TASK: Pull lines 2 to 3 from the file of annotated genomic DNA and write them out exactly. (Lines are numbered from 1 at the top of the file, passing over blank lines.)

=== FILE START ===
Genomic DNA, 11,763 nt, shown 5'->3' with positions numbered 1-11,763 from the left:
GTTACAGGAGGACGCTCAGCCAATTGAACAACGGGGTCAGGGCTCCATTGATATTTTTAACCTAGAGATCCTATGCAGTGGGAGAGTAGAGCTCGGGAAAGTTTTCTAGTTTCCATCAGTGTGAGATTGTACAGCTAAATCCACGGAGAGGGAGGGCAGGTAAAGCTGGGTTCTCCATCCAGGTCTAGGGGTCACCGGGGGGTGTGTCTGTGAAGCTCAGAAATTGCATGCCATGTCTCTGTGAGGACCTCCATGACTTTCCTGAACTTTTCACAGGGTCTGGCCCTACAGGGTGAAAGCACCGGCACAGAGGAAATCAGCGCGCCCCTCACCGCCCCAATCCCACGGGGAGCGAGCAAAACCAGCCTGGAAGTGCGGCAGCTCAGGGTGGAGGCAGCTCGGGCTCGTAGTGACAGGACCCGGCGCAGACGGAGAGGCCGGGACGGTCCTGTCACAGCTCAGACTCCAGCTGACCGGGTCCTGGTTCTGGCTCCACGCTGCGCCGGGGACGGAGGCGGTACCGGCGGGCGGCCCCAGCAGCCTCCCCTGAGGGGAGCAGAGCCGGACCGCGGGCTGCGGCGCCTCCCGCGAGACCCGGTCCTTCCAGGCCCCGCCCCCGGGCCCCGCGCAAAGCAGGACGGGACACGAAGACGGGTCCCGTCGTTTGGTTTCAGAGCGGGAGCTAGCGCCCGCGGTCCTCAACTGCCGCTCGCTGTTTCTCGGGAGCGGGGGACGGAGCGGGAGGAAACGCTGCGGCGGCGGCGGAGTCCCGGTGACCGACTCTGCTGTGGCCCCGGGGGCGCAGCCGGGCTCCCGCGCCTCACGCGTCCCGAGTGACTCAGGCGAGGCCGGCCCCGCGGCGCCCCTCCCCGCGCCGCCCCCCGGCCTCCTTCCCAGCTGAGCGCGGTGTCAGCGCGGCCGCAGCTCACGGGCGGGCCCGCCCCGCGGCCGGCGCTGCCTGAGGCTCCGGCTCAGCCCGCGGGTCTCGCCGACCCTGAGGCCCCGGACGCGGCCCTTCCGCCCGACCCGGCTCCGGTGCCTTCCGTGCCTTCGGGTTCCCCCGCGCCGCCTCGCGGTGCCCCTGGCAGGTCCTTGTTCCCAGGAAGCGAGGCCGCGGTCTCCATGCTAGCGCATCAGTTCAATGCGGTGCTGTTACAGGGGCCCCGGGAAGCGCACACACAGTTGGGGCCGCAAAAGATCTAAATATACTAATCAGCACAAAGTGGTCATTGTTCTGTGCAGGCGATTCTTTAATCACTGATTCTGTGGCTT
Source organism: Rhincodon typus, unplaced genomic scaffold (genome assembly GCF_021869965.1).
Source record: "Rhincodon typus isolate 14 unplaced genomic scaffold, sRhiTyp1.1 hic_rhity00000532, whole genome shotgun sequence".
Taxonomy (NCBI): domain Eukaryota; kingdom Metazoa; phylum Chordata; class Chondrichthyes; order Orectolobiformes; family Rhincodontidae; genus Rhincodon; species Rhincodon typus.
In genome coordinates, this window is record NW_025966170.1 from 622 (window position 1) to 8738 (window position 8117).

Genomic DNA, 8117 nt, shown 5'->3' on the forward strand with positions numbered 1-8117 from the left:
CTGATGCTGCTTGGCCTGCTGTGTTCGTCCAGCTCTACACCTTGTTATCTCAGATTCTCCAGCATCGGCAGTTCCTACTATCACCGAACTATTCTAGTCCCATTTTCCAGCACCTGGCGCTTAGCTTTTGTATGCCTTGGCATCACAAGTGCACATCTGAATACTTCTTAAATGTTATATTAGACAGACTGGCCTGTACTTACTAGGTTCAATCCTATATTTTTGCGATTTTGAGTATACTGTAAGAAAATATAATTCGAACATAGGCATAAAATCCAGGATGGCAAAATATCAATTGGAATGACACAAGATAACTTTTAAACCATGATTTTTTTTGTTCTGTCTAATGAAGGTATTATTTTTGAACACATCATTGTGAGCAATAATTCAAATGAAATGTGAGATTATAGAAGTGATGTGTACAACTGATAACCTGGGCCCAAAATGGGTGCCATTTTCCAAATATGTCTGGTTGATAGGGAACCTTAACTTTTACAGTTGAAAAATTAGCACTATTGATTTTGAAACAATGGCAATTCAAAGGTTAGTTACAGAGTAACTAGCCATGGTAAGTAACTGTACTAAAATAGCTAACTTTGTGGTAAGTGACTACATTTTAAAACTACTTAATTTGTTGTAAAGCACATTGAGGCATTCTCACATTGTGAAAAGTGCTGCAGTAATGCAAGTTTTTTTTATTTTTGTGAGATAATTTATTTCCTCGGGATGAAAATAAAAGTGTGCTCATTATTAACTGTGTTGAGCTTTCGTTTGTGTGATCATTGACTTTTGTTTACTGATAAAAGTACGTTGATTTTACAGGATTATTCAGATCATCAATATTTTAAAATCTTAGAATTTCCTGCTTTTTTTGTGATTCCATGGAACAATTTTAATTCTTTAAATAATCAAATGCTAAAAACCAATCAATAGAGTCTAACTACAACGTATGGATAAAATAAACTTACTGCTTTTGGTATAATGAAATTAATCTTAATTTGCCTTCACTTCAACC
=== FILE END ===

GTTACAGGAGGACGCTCAGCCAATTGAACAACGGGGTCAGGGCTCCATTGATATTTTTAACCTAGAGATCCTATGCAGTGGGAGAGTAGAGCTCGGGAAAGTTTTCTAGTTTCCATCAGTGTGAGATTGTACAGCTAAATCCACGGAGAGGGAGGGCAGGTAAAGCTGGGTTCTCCATCCAGGTCTAGGGGTCACCGGGGGGTGTGTCTGTGAAGCTCAGAAATTGCATGCCATGTCTCTGTGAGGACCTCCATGACTTTCCTGAACTTTTCACAGGGTCTGGCCCTACAGGGTGAAAGCACCGGCACAGAGGAAATCAGCGCGCCCCTCACCGCCCCAATCCCACGGGGAGCGAGCAAAACCAGCCTGGAAGTGCGGCAGCTCAGGGTGGAGGCAGCTCGGGCTCGTAGTGACAGGACCCGGCGCAGACGGAGAGGCCGGGACGGTCCTGTCACAGCTCAGACTCCAGCTGACCGGGTCCTGGTTCTGGCTCCACGCTGCGCCGGGGACGGAGGCGGTACCGGCGGGCGGCCCCAGCAGCCTCCCCTGAGGGGAGCAGAGCCGGACCGCGGGCTGCGGCGCCTCCCGCGAGACCCGGTCCTTCCAGGCCCCGCCCCCGGGCCCCGCGCAAAGCAGGACGGGACACGAAGACGGGTCCCGTCGTTTGGTTTCAGAGCGGGAGCTAGCGCCCGCGGTCCTCAACTGCCGCTCGCTGTTTCTCGGGAGCGGGGGACGGAGCGGGAGGAAACGCTGCGGCGGCGGCGGAGTCCCGGTGACCGACTCTGCTGTGGCCCCGGGGGCGCAGCCGGGCTCCCGCGCCTCACGCGTCCCGAGTGACTCAGGCGAGGCCGGCCCCGCGGCGCCCCTCCCCGCGCCGCCCCCCGGCCTCCTTCCCAGCTGAGCGCGGTGTCAGCGCGGCCGCAGCTCACGGGCGGGCCCGCCCCGCGGCCGGCGCTGCCTGAGGCTCCGGCTCAGCCCGCGGGTCTCGCCGACCCTGAGGCCCCGGACGCGGCCCTTCCGCCCGACCCGGCTCCGGTGCCTTCCGTGCCTTCGGGTTCCCCCGCGCCGCCTCGCGGTGCCCCTGGCAGGTCCTTGTTCCCAGGAAGCGAGGCCGCGGTCTCCATGCTAGCGCATCAGTTCAATGCGGTGCTGTTACAGGGGCCCCGGGAAGCGCACACACAGTTGGGGCCGCAAAAGATCTAAATATACTAATCAGCACAAAGTGGTCATTGTTCTGTGCAGGCGATTCTTTAATCACTGATTCTGTGGCTT
Source organism: Rhincodon typus, unplaced genomic scaffold (genome assembly GCF_021869965.1).